The largest item is $109 billion for highways, bridges and other major surface transportation projects, according to a White House summary.
Public transit would receive $49 billion; passenger and freight rail would get $66 billion; and airports would be allotted $25 billion.
Biden said he had sought $15 billion for charging stations and other infrastructure for electric vehicles, but settled for $7.5 billion.
Water infrastructure, including funds for wastewater treatment projects and removing aging lead drinking-water pipes, would receive $55 billion.
Power infrastructure including the electric grid, would be in line for $73 billion, including upgraded transmission lines and a new Grid Authority; broadband infrastructure would receive $65 billion.
Environmental cleanup would get $21 billion.
Steps to make infrastructure more resilient in the face of hurricanes, wildfires and other natural disasters, also are in the package, with an allocation of $47 billion.
Menu offers 13 financing options
The agreement also includes a 13-item menu of proposed ways to finance the ambitious framework. But the White House summary doesn't rank those possible “pay-fors” in priority order. Nor does it specify how much revenue each option would raise.
Opposition from Biden kept some possible “pay-fors” out of the package, such as raising the federal gas tax or indexing in for inflation.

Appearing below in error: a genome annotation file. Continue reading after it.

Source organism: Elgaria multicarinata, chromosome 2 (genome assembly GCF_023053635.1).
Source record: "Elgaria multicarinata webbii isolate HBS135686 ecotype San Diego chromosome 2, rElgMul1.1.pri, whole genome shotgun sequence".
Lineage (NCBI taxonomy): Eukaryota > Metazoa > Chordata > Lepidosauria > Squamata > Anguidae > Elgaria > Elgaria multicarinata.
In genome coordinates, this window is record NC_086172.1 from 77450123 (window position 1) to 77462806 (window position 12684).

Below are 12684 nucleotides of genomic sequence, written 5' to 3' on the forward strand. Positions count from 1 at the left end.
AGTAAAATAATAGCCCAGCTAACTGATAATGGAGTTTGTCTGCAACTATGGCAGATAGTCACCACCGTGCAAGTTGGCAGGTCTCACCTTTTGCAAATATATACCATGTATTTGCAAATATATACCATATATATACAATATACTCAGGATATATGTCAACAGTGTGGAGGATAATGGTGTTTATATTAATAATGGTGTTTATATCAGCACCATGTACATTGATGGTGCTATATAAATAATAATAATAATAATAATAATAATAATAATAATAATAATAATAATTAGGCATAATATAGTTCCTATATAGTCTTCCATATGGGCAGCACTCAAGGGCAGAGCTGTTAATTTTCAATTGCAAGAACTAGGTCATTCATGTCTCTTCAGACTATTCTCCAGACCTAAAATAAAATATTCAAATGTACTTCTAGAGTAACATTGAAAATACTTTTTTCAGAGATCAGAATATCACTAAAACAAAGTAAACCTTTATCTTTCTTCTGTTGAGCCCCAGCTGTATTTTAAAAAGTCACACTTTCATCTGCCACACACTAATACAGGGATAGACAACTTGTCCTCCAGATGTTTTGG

On the other hand, opposition from Republicans put other options off the table, such as rolling back part of the 2017 corporate tax rate cuts.
Among the revenue options that did make the cut is reducing the Internal Revenue Service “tax gap"—the difference between what taxpayers are supposed to pay and how much they actually pay.
Also on the list are redirecting already approved funding to states for unemployment insurance programs and tapping state and local government funding for some broadband expansions.
Other items include public-private partnerships, private-activity bonds and direct-pay bonds. In addition, the plan calls for a new Infrastructure Financing Authority.
More revenue could come from the "macroeconomic impact of infrastructure investment," the summary says, without elaborating.
Story corrected on 6/29/2021: Michele Stanley's title at National Stone, Sand & Gravel Association is vice president of government and regulatory affairs.